The Coming Race is an 1871 novel by Edward Bulwer-Lytton, reprinted as Vril, the Power of the Coming Race. Among its readers have been those who have believed that its account of a superior subterranean master race and the energy-form called “Vril” is accurate, to the extent that some theosophists, notably Helena Blavatsky, William Scott-Elliot, and Rudolf Steiner, accepted the book as being (at least in part) based on occult truth. A popular book, The Morning of the Magicians (1960), suggested that a secret Vril Society existed in pre-Nazi Berlin. However, there is no historical evidence for the existence of such a society.
The novel centers on a young, independent unnamed wealthy traveler (the narrator), who after following a friend on a constructed mine, falls down a small crevice and accidentally finds his way into a subterranean world occupied by beings who seem to resemble angels. He befriends the first being he meets, who guides him around the city, which reflects ancient Egyptian architecture. After meeting his family (his wife, two sons and daughter), they learn to speak English via using a sort of makeshift dictionary during which the narrator unconsciously teaches them the language. His guide comes towards him, and he and his daughter Zee explain who they are, and how they function.
The hero discovers that these beings, who call themselves Vril-ya, have great telepathic and other parapsychological abiities, such as being able to transmit information, get rid of pain, and put others to sleep. The narrator is offended by the idea that the Vril-ya are much better adapted to learn about him more than he is to learn about them. Nevertheless, the guide (who turns out to be a magistrate) and his son Taee behave kindly towards him.
The hero soon discovers that the Vril-ya are descendants of an antediluvian civilization called the Ana, who live in networks of subterranean caverns linked by tunnels. They escaped towards the ground and gained greater power by facing and dominating the harsh conditions of the ground. The place where the hero landed housed 12,000 families, one of the largest groups. Their society was a technologically supported Utopia, chief among their tools being the “all-permeating fluid” called “Vril”, a latent source of energy that its spiritually elevated hosts are able to master through training of their will, to a degree which depends upon their hereditary constitution, giving them access to an extraordinary force that can be controlled at will. They used this fluid to communicate with the narrator. The powers of the vril include the ability to heal, change, and destroy beings and things; the destructive powers in particular are awesomely powerful, allowing a few young Vril-ya children to wipe out entire cities if necessary. Men (called An, pronounced “Arn”) and women, called Gy-ei (pronounced “Jy-ei”) share the same rights. The women are as strong, if not stronger than the men, and both can marry for only three years, after which they are free to remarry or stay single once more.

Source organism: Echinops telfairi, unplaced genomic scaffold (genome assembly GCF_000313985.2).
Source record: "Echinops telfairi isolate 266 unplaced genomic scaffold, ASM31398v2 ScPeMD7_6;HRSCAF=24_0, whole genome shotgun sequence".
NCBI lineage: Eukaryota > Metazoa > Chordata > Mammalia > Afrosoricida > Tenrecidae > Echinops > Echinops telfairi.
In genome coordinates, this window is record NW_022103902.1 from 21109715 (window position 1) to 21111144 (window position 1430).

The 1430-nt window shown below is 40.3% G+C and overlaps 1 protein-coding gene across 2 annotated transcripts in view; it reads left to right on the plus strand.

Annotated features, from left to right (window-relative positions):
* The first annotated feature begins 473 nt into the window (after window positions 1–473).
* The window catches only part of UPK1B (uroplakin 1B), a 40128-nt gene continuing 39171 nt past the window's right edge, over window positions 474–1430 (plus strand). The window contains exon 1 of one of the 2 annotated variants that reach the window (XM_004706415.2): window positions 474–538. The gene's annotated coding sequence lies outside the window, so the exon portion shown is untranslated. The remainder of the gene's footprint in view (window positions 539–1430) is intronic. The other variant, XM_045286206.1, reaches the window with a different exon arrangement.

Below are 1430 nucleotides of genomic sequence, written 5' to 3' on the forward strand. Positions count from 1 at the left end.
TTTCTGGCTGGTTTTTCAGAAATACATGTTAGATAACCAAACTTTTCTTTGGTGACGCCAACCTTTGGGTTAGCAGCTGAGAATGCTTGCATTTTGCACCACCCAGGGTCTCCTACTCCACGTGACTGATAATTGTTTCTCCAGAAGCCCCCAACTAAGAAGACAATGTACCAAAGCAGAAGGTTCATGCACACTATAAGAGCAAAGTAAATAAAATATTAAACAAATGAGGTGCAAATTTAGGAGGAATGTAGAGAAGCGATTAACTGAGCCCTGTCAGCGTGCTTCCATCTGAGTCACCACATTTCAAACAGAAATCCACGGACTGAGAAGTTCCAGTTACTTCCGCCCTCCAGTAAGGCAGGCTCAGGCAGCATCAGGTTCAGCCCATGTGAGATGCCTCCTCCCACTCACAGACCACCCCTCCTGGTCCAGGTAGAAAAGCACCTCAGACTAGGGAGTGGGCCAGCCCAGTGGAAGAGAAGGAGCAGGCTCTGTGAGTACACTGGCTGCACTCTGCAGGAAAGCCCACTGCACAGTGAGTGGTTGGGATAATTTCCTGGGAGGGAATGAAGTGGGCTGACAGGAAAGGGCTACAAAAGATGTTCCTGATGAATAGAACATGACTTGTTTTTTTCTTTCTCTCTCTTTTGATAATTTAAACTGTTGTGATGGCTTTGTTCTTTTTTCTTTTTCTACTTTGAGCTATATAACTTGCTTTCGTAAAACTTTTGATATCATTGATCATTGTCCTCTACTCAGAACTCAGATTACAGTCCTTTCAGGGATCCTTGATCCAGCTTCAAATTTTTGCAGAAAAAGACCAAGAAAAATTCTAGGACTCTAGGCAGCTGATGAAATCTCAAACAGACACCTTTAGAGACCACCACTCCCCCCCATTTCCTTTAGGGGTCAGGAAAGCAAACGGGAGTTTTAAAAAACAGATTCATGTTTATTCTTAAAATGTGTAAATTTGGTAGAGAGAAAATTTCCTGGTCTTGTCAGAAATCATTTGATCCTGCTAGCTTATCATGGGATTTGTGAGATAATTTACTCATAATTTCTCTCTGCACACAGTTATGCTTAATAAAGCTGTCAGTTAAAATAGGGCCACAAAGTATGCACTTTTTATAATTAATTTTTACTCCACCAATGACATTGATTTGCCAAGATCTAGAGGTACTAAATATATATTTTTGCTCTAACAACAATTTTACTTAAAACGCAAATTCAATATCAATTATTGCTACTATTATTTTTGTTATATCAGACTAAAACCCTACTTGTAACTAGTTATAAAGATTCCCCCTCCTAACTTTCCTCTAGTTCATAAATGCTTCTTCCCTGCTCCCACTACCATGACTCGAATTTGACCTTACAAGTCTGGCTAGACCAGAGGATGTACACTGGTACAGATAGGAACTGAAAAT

Their religion only states the existence of a superior being but doesn’t dwell on his nature. The Vril-ya also believe in the permanence of life, which is not destroyed according to them, but merely changes form. The narrator then adopts their attire, and beings molding to their customs. Zee falls in love with the narrator, and tells her father, who orders Taee to kill him with his staff. Eventually both Taee and Zee conspire against such order, and Zee takes the narrator through the same place he first fell. He ends up in the same mine, and gives out a last warning. He states that in time, the Vril-ya will run out of habitable spaces underground and start claiming the surface of the Earth, destroying mankind in the process, if necessary